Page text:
Throughout a long career on stage and screen, Eric Longworth took scores of character roles, but it was the part of the town clerk in the popular television sitcom Dad's Army for which his balding head, moustache and spectacles became recognised. Between 1972 and 1977 Longworth played the role of Claude Gordon in eight episodes of the comedy about the inept Walmington-on-Sea Home Guard in Second World War Britain.
In one episode, Walmington residents planned to hold a carnival to raise money to buy a Spitfire – and its centrepiece was to be Lady Godiva on a horse. This caused uproar at a committee meeting chaired by the po-faced Captain Mainwaring (Arthur Lowe). "Everyone is horrified," explained Jimmy Perry, who with David Croft wrote the much-loved sitcom, "until Mr Gordon explains that the lady in question will not be in the altogether but wearing 'fleshings', which will cover her from head to toe... The way Eric pronounced the word gave a whole new meaning to it: prim but, at the same time, lascivious. He would roll back his front teeth from his gums and smack his tongue against the roof of his mouth, and out would come the word, with a fine spray of spittle, 'flesh... ings!' "
Dad's Army began in 1968 and had become well established by the time Longworth joined the cast. The actor even understudied Arthur Lowe in a Dad's Army stage show (Shaftesbury Theatre, 1975-76), in which he also took the newly created, minor role of Private Woods, but he did not take part in a subsequent tour because of other commitments.
Eric Longworth was born in Shaw, Lancashire, in 1918. His childhood ambition to act was thwarted when his father, who worked as a salesman for a cotton mill, died. Required to earn money for his family, Longworth joined a local printing company as a salesman, but acted as an amateur with the Crompton Stage Society.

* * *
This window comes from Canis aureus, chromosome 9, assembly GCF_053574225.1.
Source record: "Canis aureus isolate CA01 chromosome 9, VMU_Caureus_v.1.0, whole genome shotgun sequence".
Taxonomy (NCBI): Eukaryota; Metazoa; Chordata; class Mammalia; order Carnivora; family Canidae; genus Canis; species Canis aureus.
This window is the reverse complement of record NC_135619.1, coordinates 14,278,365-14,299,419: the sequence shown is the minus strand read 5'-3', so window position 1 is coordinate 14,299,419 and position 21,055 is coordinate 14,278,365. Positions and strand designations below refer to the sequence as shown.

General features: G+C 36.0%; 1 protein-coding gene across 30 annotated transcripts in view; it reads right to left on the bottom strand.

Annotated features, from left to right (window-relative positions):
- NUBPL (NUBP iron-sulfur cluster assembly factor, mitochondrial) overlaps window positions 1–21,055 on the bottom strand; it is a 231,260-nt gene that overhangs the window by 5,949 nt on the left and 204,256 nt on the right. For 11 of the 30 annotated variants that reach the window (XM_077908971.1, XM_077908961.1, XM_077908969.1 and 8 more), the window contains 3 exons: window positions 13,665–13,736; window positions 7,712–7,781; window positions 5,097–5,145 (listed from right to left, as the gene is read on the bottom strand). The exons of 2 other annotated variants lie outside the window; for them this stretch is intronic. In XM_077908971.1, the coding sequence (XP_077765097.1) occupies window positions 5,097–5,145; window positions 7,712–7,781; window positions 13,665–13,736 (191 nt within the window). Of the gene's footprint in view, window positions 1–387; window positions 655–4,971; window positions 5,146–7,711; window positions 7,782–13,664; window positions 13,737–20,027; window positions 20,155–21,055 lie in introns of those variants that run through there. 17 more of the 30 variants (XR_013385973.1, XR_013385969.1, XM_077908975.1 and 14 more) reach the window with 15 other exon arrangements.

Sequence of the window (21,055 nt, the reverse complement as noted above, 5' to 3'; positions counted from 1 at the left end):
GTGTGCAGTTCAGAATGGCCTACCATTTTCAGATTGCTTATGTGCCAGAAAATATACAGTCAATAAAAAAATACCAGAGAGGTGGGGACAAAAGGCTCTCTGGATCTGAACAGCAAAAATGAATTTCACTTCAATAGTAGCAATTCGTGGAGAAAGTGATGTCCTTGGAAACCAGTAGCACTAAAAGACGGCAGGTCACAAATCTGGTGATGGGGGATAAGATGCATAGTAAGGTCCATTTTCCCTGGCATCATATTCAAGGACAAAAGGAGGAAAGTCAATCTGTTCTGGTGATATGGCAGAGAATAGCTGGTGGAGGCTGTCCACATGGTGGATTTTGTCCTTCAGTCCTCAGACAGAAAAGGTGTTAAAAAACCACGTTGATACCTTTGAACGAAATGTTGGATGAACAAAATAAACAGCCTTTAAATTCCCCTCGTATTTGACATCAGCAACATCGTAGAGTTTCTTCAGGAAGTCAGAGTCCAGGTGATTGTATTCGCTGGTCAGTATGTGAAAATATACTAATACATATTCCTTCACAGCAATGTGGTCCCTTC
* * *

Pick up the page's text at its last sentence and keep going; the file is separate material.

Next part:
In 1946, after Second World War service in the Army, he was finally able to realise his acting hopes when he became an assistant stage manager with the repertory company at Oldham Coliseum; his first role was as a soldier in a translation of the Yuan dynasty Chinese play The Circle of Chalk. Longworth later became manager of the theatre (1951-57), before running Guildford Theatre (1957-63), until it was razed by fire and he returned to acting full-time.
Many of his TV bit-parts were as clerks, businessmen, policemen, doctors and politicians, in series including No Hiding Place (1963), Z Cars (1963, 1965), The Saint (1967), The Forsyte Saga (1967) and Softly Softly (1971); but he had a leading role as the husband of a murder victim whose killer was never found in the drama-documentary Who Killed Julia Wallace? (1975).
Longworth also took two different roles in Coronation Street. In 1967, he played a policeman on the scene after a goods train makes a fatal plunge into the street. Nine years later, he returned briefly as Nat Lumley, whose wife teamed up with Albert Tatlock at bingo sessions. When he entered the Rovers Return, he might have been expected to give the pensioner a thumping. Instead, he asked Albert to continue taking his wife to bingo – to give him peace at home.
Eric Groves Longworth, actor: born Shaw, Lancashire 20 July 1918; married 1939 Dorothy Hirst (died 1995; four sons, and one son deceased); died Peterborough 20 August 2008.Reuse content